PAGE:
Navigating the fractious currents of émigré politics is never easy, and especially for the Iranian opposition group known as the Mujahedeen-e Khalq or the People's Mujahedeen of Iran. Simply put, the rogue oil state regime it opposes terrifies one half the West and tempts the other, and the MEK is itself accused of being a superannuated Marxist-Islamist terrorist cult.
These obstacles have not, however, prevented the MEK from trumpeting Islamism as the new global threat, providing important intelligence to the West – for example, about Iran's nuclear program – terrifying the regime in Tehran, and putting on major displays of anti-regime solidarity.
I witnessed one such display at a vast exposition hall outside Paris last week, where some 20,000 Iranians from around the world met to hear music from the old country, wave flags and banners, and listen to brief speeches by non-Iranian well-wishers – notably U.S. Congressman Bob Filner, Democrat of California, and former Algerian prime minister Sid Ahmad Ghozali. The crowd then settled in for an 85-minute tour d'horizon by the MEK leader, Maryam Rajavi.
Participants at a Mujahedeen-e Khalq rally outside Paris on June 30 boisterously welcomed Maryam Rajavi.
The meeting inspired several observations. First, the slick production, with hints of an American political convention – balloons and chaff falling from the rafters, a televised sequence of the leader arriving in cavalcade – was aimed mostly at an audience outside the hall, especially in Iran.
Second, the event had two apparent goals: reminding Iranians that an alternative does exist to today's theocracy, plus pressuring the European Union to remove the MEK from its terror list. For Iranians, the music portion included pretty girls in (for them, daring) Western clothing. For Europeans, it pointedly included "Le chant des partisans," the anthem of the French Resistance during World War II.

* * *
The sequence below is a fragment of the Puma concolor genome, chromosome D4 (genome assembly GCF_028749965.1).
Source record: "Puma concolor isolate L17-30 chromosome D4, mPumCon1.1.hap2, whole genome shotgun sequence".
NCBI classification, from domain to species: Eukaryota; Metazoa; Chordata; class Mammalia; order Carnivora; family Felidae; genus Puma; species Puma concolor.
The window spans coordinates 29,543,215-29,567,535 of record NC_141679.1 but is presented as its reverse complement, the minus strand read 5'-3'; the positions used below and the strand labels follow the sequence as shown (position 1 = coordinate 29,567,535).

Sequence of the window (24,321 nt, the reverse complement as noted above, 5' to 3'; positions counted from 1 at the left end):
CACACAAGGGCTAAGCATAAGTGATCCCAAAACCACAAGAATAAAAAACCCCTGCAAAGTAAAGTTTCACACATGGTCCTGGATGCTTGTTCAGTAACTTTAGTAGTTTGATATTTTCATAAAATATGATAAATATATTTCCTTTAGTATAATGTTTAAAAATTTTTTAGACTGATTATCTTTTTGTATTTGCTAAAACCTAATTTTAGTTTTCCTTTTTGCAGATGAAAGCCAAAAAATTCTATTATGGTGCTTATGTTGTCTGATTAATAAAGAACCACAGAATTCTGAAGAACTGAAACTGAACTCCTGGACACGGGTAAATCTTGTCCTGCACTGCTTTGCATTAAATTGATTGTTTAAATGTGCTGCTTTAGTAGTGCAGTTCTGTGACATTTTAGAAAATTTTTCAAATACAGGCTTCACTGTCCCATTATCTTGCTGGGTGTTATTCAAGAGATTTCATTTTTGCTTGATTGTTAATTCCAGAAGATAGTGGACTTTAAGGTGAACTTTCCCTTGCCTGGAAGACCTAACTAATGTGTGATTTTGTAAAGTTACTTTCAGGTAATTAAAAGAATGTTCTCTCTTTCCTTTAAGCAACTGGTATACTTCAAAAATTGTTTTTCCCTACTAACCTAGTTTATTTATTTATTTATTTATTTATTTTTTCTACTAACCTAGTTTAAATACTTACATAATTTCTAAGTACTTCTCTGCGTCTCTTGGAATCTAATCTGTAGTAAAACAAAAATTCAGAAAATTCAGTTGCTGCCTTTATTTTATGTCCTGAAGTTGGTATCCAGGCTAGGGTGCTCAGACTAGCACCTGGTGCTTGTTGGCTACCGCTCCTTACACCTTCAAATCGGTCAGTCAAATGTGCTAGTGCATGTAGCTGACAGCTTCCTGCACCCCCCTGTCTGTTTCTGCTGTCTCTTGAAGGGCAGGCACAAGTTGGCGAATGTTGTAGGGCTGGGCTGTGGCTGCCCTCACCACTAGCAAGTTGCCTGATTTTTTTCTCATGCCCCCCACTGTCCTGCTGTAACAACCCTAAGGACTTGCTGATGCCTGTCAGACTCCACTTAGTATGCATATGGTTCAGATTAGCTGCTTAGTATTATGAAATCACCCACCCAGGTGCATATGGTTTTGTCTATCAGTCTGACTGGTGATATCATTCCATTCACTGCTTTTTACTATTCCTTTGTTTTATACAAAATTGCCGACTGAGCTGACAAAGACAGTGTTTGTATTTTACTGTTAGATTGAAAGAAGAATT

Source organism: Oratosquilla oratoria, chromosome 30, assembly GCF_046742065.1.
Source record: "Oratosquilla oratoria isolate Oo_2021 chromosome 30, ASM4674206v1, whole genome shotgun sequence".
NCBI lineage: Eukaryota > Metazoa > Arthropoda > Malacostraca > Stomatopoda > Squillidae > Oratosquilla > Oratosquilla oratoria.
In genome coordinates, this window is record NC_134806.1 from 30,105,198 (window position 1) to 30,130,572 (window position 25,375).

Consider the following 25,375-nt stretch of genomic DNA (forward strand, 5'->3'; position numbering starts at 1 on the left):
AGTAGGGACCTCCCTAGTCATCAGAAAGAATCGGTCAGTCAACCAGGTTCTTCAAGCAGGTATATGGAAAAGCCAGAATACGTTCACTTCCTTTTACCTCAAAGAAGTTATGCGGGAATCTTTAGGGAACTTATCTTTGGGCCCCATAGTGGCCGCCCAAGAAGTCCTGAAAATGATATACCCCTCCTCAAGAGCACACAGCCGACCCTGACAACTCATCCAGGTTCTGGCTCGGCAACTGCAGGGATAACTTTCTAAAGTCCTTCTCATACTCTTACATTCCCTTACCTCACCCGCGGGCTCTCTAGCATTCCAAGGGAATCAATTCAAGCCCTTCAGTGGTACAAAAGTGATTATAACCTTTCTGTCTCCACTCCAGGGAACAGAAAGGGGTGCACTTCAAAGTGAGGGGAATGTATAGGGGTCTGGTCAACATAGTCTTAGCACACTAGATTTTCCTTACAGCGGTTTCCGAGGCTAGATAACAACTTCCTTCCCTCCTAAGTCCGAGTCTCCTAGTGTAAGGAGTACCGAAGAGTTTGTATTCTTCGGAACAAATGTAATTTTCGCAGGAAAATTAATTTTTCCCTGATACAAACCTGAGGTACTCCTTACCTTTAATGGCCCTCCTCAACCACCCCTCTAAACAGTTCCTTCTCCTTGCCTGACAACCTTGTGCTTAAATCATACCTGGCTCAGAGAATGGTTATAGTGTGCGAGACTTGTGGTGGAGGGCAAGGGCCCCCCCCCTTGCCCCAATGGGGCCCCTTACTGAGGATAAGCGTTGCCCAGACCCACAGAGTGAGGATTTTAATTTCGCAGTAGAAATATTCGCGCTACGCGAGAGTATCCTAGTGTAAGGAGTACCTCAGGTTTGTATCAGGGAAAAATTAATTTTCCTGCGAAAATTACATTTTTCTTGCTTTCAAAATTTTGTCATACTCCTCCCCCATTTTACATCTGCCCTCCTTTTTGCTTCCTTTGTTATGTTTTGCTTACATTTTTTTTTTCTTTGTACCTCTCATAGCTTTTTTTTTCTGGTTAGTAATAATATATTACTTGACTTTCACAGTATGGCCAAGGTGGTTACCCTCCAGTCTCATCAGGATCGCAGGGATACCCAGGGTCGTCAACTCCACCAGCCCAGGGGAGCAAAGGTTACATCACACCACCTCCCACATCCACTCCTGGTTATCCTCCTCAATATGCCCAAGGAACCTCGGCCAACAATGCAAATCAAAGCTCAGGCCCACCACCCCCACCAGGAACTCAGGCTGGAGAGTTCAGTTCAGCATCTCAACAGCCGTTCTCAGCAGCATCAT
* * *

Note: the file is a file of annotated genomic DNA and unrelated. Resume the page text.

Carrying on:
Third, Rajavi's in-depth analysis mentioned neither the United States nor Israel, something extremely rare for a major speech about Middle Eastern politics. Nor did she even hint at conspiratorial thinking, a deeply welcome change for Iranian politics.
Finally, no other opposition group in the world can mount so impressive a display of muscle as does the MEK, with its thousands of supporters, many young, and a slate of dignitaries.
Young singers at the Mujahedeen-e Khalq rally outside Paris on June 30. Many participants wore vests inscribed with the slogan, "Notre choix, Maryam Rajavi," an allusion to the MEK leader.
These factors, combined with the mullah's near-phobic reaction toward the MEK, suggest that the organization presents a formidable tool for intimidating Tehran.
Alas, Westerners presently cannot work with the MEK, due to a 1997 decision by the Clinton administration, followed five years later by the European Union, to offer a sop to the mullahs and declare it a terrorist group, putting it officially on a par with the likes of Al-Qaeda, Hamas, and Hizbullah. A Portuguese member of the European parliament, Paulo Casaca, notes that "Officials on both sides of the Atlantic are on the record as saying that the only reason why the group was put on the U.S. terrorism list in the first place was to send a ‘goodwill gesture' to the Iranian regime."
But the MEK poses no danger to Americans or Europeans, and has not for decades. It does pose a danger to the malign, bellicose theocratic regime in Tehran. The MEK's utility to Western states is reflected in the inconsistent, even contradictory, U.S. government attitude toward it over the past decade. One amusing instance came in October 2003, when Colin Powell, the secretary of state, tartly wrote Donald Rumsfeld, then secretary of defense, to remind him that the 3,800 MEK forces at Camp Ashraf in Iraq were supposed to be treated as captives, not as allies.
But there will be nothing amusing as the American presence in Iraq winds down and thousands of unarmed MEK members are left to the tender mercies of the pro-Tehran regime in Baghdad. Belatedly, the Bush administration needs to take three steps. First, let the MEK members leave Camp Ashraf in a humane and secure manner. Second, delist the organization from the terror rolls, unleashing it to challenge the Islamic Republic of Iran. Third, exploit that regime's inordinate fear of the MEK.
As Patrick Clawson and I suggested over four years ago, "To deter the mullahs from taking hostile steps (supporting terrorism against coalition troops in Iraq, building nuclear weapons), it could prove highly effective to threaten U.S. meetings with the MEK or providing help for its anti-regime publicity campaign."
That remains good advice, but there's not another four years to wait.